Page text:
Embla and Olympia,
You are finally here, an armful each of delicious tiny baby, all seashell ears and rooting lips and high-pitched squeaks and snuffles that make you seem more primate than human, curling your fingers around our own and in our hair as though you fear that we may put you down. You came into the world on a nondescript morning at the end of July, a no-sun-but-no-rain-at-least morning, and Olympia, you protested at the top of your lungs for seven minutes straight and Embla, you raised your head right off of my chest and looked around the room as though wondering whether you should request another, and then as I comforted your sister you slowly and quietly turned blue. You were fine, just a little cold and a little surprised at the sudden turn of events but there was something in the quiet way that you did it that makes me think that we should keep an eye on you, that you will be the child to surprise us time and again just when we think that we have the measure of you.
I remember my initial astonishment upon meeting the pair of you, that feeling of oh-my-god-I’ve-made-a-human experienced twice in quick succession. It was a feeling that I had experienced already upon the birth of your brothers but I think that even the mothers of very large families must share in that moment, the moment where your child suddenly ceases to be an abstract concept and instead is so small and has those eyes, and do they have hair? Oh they do have hair! And they are suddenly themselves, still your baby but no longer an extension of you.
There was a moment after you were born, where you were both in my arms and learning to nurse, when it occured to me that I would never feel you kick from the inside again. And I suddenly felt tremendously lonely for you, for that version of you, as I said a quiet goodbye to those unknown babies, those faceless babies, who expressed themselves in movements under my skin. Your mummy and I loved to watch you, to coax you, Olympia, into progressively more outrageous acrobatics. One of my favourite memories of you thus far is of staring at my own abdomen, fascinated and terrified, as you turned yourself from breech to cephalic at thirty-four weeks. Until that moment I had no idea that a small human could stretch my skin so far outside of my own body and that I could survive the experience. Embla, you were always a little quieter and I would worry to myself sometimes, and then suddenly you would move against my pelvic bones like a little fish and I would know that you were fine. I will miss the relationship that we had when you were curled up inside of me, even as I delight in knowing the new and changing versions of you.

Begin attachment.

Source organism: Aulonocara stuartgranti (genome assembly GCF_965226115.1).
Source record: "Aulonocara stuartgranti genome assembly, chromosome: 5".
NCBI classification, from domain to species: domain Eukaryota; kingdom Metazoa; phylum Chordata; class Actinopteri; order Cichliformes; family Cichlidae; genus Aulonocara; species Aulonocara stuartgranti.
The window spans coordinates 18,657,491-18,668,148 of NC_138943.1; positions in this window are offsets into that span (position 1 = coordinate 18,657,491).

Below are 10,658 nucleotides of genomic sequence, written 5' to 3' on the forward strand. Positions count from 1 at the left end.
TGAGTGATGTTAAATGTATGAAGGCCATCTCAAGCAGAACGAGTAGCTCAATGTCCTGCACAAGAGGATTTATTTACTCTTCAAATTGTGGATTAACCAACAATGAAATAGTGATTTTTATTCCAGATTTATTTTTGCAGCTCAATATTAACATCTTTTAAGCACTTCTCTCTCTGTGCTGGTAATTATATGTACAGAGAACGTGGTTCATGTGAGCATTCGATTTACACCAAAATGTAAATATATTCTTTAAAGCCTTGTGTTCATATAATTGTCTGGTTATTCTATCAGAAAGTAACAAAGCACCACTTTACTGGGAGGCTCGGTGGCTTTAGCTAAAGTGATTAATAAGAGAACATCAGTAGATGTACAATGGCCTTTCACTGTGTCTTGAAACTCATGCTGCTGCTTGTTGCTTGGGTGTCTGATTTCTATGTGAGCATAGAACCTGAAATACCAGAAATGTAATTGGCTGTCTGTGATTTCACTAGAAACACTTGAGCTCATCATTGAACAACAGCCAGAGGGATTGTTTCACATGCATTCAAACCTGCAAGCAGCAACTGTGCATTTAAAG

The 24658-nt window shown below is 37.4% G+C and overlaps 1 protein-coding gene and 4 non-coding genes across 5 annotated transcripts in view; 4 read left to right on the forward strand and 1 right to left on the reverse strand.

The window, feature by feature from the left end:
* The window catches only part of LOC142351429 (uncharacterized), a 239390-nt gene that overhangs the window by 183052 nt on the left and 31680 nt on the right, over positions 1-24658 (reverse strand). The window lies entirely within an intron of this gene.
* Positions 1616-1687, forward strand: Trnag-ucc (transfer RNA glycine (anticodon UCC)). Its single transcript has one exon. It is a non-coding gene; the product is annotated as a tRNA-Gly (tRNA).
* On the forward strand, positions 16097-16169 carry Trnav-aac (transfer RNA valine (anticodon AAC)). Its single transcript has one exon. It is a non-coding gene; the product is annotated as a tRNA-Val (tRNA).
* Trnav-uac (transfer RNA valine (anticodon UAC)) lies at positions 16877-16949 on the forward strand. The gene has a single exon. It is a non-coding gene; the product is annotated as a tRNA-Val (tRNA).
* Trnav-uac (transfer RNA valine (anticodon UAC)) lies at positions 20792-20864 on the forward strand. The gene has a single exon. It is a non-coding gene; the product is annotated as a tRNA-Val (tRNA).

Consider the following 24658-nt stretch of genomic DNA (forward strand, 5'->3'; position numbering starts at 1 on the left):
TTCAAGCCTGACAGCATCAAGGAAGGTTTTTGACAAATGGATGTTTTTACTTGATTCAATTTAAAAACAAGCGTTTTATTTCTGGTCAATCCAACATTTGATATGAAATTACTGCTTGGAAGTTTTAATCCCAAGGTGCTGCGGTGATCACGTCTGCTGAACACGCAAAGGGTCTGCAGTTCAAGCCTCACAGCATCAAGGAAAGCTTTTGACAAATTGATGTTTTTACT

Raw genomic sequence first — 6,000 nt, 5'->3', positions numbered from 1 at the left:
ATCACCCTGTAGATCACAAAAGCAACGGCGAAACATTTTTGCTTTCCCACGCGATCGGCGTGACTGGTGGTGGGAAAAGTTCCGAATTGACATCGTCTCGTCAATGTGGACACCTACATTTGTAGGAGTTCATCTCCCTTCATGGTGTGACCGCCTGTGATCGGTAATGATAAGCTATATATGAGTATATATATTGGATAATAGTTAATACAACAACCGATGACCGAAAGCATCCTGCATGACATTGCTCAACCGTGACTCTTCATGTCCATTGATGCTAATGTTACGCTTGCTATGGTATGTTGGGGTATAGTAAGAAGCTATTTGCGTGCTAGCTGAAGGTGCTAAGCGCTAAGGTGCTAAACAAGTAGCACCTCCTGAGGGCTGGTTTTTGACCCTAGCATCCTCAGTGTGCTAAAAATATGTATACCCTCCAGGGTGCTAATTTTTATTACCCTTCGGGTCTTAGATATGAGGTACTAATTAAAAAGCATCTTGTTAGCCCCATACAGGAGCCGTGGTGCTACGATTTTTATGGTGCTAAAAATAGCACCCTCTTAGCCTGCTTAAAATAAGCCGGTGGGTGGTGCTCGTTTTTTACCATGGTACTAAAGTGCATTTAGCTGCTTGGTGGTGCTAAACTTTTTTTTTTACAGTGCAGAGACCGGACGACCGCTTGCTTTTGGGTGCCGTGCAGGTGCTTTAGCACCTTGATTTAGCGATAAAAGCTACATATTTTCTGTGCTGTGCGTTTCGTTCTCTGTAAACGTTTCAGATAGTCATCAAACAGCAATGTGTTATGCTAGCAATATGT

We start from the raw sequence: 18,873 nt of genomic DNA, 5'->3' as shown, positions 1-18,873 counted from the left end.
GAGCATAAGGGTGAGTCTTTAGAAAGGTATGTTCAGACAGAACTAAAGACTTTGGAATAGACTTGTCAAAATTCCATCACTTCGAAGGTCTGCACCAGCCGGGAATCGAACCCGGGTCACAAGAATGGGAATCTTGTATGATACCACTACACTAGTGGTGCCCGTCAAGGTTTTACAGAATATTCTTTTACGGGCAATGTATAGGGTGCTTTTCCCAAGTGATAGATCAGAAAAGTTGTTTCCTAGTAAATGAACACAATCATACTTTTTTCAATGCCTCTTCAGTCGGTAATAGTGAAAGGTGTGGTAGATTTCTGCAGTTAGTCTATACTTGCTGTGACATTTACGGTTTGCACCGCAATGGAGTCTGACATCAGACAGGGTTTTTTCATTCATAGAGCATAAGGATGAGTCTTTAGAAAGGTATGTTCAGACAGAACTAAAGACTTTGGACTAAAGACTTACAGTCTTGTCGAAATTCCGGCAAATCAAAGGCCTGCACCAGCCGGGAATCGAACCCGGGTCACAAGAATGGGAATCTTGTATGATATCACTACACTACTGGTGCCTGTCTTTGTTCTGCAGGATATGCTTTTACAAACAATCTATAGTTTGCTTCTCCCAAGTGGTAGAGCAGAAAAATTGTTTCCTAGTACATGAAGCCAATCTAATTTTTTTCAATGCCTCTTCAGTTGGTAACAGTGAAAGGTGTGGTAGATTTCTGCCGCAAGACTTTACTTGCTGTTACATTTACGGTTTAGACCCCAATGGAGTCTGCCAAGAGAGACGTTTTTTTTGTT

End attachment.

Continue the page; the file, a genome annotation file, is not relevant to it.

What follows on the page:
These past few days have been beautiful. We wanted to make the most of your first few hours, your early days. We have cuddled with you in our home, examined and admired your features, marveled at your small accomplishments, your diminutive sizes and the faces that you pull in your sleep. We have shared you with nobody but your older brothers, who adore you, and with the midwives who have visited you every day, some of whom followed your story as you grew inside of me, who worried for you and prepared for you and helped us to bring you into the world. I have watched your mummy blossom in her love for you. These past few days have been about learning you, knowing you. And soon we will introduce you to your extended family who are so excited to meet you.
I remember when you were conceived, when you were cells dividing on a screen. I remember feeling proud of you for reaching day five, for beginning to hatch on that fourth night as we waited for the call to inform us of how many of you survived. The two of you were my strongest candidates, my leaders. You were my future growing outside of my body, awaiting my body. As you were returned to me I clutched your picture and I studied you. You were my blastocysts, my day five embryos, and in my head I called you the ‘blastosisters’ and I was right. And now, little sisters, here you are. We are so proud of you.
You are so welcome here. We are so glad to know you. Whomever you are, whomever you will become, you are our daughters, the little sisters to your big brothers. You have enhanced our family just by coming in to it and we love you. We do. We love you.
Goodnight and sleep tight and see you in the morning,
Your mother, who is watching you sleep x